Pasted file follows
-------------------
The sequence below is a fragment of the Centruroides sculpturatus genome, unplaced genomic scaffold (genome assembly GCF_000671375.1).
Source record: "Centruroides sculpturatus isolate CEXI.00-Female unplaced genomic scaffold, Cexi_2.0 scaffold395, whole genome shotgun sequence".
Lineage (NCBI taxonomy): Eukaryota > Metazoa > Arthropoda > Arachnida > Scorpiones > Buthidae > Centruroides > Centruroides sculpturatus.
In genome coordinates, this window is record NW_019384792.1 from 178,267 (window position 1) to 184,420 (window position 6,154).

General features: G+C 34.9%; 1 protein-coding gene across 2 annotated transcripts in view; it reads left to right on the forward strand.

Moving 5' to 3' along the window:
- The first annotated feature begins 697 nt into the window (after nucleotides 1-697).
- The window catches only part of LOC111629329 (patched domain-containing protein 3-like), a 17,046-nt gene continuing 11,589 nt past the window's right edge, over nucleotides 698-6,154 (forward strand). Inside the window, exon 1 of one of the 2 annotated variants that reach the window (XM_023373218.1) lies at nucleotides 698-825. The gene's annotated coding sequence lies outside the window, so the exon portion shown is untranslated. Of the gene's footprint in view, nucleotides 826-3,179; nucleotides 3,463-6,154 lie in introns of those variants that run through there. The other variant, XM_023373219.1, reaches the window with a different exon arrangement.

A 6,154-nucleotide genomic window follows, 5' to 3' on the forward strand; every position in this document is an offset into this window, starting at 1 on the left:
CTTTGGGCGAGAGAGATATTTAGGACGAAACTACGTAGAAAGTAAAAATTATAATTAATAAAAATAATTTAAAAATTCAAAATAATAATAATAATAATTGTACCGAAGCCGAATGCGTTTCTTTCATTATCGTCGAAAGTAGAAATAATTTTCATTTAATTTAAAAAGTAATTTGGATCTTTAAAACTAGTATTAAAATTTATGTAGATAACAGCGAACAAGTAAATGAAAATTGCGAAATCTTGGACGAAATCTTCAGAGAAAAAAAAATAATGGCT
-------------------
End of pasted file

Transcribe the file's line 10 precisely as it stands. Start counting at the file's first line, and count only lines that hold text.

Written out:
CTTTGGGCGAGAGAGATATTTAGGACGAAACTACGTAGAAAGTAAAAATTATAATTAATAAAAATAATTTAAAAATTCAAAATAATAATAATAATAATTGTACCGAAGCCGAATGCGTTTCTTTCATTATCGTCGAAAGTAGAAATAATTTTCATTTAATTTAAAAAGTAATTTGGATCTTTAAAACTAGTATTAAAATTTATGTAGATAACAGCGAACAAGTAAATGAAAATTGCGAAATCTTGGACGAAATCTTCAGAGAAAAAAAAATAATGGCT